Food is bad for you.
You shouldn’t have too much fat, sugar, salt, carbohydrates, and meat. You should “eat right” they say, before or after the qualification that this is necessarily related to losing weight, gaining health, or both.
“Eating right” means there must exist such a thing as “eating badly.” “Too much,” they say. “You mustn’t eat, drink, etc too much. Everything in moderation.” What they mean, of course, is that you shouldn’t eat too much “bad” food, with “too much” equaling “any.”
“Eat right” means “eat thin.” Everywhere I see “eat right,” it’s followed with flowing praises of vegetables and whole grains, with the qualifications that whole grains needs to be moderated because they can be high in calories. “Also,” they continue. “Make sure to take a daily multivitamin!” —ostensibly implying they’re concerned about our nutritional intake. Why, oh why, would they be concerned, if we were truly “eating right”? Isn’t nutrition what food is for?
Because these days, “eating right” means “eating as few calories as possible without dying.” When WW is touted as a “healthy” plan and promotes recipes which feature Splenda as the main ingredient, you’ve really got to scratch your head and wonder what crackpot nutritionist put the rubber stamp on that one (if any).
Eating for “health” is equated to eating as few calories as possible due to the prevalence of the fallacious stereotype that adipose tissue is some kind of toxic, alien, unbeneficial, unnatural substance that clings to your body like the brain suckers from the original Star Trek (okay, I’m a nerd), except this tissue invades like a virus, permanently corrupting your cells and turning you into a lifetime, diabetes-riddled fatty, regardless of your family history.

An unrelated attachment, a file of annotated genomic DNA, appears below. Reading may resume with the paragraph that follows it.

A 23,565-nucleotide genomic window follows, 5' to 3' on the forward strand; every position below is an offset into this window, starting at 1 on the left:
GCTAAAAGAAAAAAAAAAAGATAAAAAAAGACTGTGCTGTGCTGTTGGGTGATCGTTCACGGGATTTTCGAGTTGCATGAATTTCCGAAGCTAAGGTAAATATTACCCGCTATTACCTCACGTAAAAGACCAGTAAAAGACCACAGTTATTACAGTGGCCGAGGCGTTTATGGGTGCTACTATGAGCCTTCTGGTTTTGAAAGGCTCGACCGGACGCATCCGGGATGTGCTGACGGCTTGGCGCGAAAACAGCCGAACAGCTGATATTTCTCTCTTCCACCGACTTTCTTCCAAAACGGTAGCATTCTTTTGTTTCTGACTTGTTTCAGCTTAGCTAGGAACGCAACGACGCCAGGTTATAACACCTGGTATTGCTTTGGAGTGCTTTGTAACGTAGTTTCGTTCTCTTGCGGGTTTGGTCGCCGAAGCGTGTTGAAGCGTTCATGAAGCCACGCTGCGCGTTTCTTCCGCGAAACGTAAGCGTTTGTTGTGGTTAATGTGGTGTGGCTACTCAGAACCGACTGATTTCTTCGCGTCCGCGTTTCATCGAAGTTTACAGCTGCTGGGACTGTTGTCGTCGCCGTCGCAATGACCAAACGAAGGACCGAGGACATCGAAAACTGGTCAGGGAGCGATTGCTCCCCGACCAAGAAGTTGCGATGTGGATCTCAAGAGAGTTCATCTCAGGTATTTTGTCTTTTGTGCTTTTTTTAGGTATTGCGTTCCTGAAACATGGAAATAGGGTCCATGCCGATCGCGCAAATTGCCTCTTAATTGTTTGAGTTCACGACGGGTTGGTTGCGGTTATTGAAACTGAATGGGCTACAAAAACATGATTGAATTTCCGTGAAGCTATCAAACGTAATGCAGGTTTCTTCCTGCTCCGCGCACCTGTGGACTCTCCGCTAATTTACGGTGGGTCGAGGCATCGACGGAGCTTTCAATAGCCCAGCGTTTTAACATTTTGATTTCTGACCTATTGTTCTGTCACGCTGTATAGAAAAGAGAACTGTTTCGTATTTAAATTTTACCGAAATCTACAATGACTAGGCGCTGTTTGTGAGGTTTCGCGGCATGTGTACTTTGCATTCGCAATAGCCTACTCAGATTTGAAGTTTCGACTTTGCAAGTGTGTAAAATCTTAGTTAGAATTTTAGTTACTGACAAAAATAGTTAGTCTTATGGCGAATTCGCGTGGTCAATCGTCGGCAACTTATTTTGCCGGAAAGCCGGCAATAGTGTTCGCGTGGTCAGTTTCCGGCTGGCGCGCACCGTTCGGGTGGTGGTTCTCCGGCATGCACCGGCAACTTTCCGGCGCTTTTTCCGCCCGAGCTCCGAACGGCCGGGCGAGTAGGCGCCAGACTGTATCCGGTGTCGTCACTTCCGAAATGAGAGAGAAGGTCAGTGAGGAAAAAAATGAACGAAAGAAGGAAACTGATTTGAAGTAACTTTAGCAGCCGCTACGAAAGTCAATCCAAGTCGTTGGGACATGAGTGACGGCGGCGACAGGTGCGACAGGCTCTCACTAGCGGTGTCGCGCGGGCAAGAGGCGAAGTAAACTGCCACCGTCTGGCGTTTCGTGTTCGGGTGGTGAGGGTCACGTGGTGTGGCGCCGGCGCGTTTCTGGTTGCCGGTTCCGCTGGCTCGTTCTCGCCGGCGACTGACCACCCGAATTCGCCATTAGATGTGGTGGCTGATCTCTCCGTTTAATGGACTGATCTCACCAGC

The idea that the anyone took this study seriously is evidence that the popular notion of fat tissue as simply ugly has evolved into some diseased, toxic substance (which is still ugly).
To truly eat right, one must have fats, and sugars, and salts. I’ve got chronic low blood pressure (thanks, Gram!) that sometimes requires medication, depending on the season. My cardiologist routinely gets on my butt to make sure I’m eating enough sodium. And, indeed, it makes me feel much better when I have a goodly amount of sodium in my system. Too little and I’m woozy, depressed, and can’t breathe that well.
Though most people have normal and not too-low BP like myself, it can be argued that food — all food — serves a purpose. “Eating right” being equivalent to as severe calorie restriction as is physically possible, depending on the individual, their activity level, their age and gender, and so forth — as long as you take your multi-vite!— is simply promoting lifetime starvation.
Starvation as healthy eating?
Welcome to 2008.
Editing for clarification: this post was meant to stress not that healthy eating is bad, but that when (most!) people talk about healthy eating these days, they’re actually talking about dieting, not about balancing what they eat in order to get the right nutrition from their food (and not solely from a multivitamin since the rest of their diet consists of Splenda and water). Cheers, thanks to hotsauce for pointing out the confusion! 😉